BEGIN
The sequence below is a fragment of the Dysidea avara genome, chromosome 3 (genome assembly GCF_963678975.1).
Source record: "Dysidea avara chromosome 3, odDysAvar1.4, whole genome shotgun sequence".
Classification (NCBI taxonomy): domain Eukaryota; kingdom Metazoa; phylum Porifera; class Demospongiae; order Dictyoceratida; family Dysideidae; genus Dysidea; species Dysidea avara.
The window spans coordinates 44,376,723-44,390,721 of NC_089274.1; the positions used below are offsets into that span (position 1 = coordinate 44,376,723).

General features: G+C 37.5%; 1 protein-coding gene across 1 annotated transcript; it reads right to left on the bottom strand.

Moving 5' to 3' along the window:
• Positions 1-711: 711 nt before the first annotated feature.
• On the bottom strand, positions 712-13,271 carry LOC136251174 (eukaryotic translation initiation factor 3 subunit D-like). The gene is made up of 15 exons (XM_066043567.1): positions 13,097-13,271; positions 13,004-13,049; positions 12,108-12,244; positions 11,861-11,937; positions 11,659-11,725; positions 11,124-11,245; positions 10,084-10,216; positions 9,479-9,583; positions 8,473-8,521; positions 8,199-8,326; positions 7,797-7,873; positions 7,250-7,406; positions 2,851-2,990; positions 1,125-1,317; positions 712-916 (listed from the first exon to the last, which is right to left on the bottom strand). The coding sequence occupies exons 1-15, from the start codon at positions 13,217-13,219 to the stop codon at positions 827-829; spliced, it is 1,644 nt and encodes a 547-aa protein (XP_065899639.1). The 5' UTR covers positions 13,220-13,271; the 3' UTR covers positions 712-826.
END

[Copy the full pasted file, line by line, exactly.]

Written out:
The sequence below is a fragment of the Dysidea avara genome, chromosome 3 (genome assembly GCF_963678975.1).
Source record: "Dysidea avara chromosome 3, odDysAvar1.4, whole genome shotgun sequence".
Classification (NCBI taxonomy): domain Eukaryota; kingdom Metazoa; phylum Porifera; class Demospongiae; order Dictyoceratida; family Dysideidae; genus Dysidea; species Dysidea avara.
The window spans coordinates 44,376,723-44,390,721 of NC_089274.1; the positions used below are offsets into that span (position 1 = coordinate 44,376,723).

General features: G+C 37.5%; 1 protein-coding gene across 1 annotated transcript; it reads right to left on the bottom strand.

Moving 5' to 3' along the window:
• Positions 1-711: 711 nt before the first annotated feature.
• On the bottom strand, positions 712-13,271 carry LOC136251174 (eukaryotic translation initiation factor 3 subunit D-like). The gene is made up of 15 exons (XM_066043567.1): positions 13,097-13,271; positions 13,004-13,049; positions 12,108-12,244; positions 11,861-11,937; positions 11,659-11,725; positions 11,124-11,245; positions 10,084-10,216; positions 9,479-9,583; positions 8,473-8,521; positions 8,199-8,326; positions 7,797-7,873; positions 7,250-7,406; positions 2,851-2,990; positions 1,125-1,317; positions 712-916 (listed from the first exon to the last, which is right to left on the bottom strand). The coding sequence occupies exons 1-15, from the start codon at positions 13,217-13,219 to the stop codon at positions 827-829; spliced, it is 1,644 nt and encodes a 547-aa protein (XP_065899639.1). The 5' UTR covers positions 13,220-13,271; the 3' UTR covers positions 712-826.